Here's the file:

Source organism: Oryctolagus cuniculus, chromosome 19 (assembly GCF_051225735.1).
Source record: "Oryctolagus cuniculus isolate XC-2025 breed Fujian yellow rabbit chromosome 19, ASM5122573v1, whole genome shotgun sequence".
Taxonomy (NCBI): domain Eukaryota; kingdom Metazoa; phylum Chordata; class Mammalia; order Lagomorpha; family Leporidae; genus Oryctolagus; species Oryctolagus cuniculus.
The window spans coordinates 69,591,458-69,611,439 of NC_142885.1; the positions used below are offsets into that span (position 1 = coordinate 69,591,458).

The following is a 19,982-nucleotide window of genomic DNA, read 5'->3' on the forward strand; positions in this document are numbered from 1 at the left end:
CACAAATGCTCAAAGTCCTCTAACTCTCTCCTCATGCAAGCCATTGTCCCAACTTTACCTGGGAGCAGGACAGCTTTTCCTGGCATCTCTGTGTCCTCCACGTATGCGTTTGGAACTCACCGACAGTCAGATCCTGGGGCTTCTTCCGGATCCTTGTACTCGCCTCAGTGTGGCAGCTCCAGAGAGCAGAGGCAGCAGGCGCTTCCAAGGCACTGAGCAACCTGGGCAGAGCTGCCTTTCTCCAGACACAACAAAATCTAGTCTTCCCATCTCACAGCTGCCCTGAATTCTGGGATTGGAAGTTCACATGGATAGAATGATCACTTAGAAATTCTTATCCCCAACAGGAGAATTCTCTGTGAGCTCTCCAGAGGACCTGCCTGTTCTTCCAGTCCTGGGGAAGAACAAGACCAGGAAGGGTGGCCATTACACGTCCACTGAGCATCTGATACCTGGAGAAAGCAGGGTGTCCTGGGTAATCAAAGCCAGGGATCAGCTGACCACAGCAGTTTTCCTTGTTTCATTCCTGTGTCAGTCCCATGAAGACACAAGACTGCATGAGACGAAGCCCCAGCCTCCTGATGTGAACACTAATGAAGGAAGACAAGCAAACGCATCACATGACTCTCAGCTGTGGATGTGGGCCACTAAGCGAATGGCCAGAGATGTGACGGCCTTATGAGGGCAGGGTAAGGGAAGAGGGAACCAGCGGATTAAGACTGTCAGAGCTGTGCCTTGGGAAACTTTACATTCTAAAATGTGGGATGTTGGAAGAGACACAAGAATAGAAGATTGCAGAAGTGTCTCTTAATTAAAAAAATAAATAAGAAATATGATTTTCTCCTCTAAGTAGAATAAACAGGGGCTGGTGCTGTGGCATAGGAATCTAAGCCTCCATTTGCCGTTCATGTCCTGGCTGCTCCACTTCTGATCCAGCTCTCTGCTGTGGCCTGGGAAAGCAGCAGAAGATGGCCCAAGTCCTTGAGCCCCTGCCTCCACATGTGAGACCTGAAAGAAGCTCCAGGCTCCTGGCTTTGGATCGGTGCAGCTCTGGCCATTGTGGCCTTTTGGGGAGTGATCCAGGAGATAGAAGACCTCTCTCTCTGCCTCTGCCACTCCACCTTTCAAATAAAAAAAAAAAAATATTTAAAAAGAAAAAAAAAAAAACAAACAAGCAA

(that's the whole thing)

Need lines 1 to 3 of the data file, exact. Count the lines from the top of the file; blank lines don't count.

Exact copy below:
Source organism: Oryctolagus cuniculus, chromosome 19 (assembly GCF_051225735.1).
Source record: "Oryctolagus cuniculus isolate XC-2025 breed Fujian yellow rabbit chromosome 19, ASM5122573v1, whole genome shotgun sequence".
Taxonomy (NCBI): domain Eukaryota; kingdom Metazoa; phylum Chordata; class Mammalia; order Lagomorpha; family Leporidae; genus Oryctolagus; species Oryctolagus cuniculus.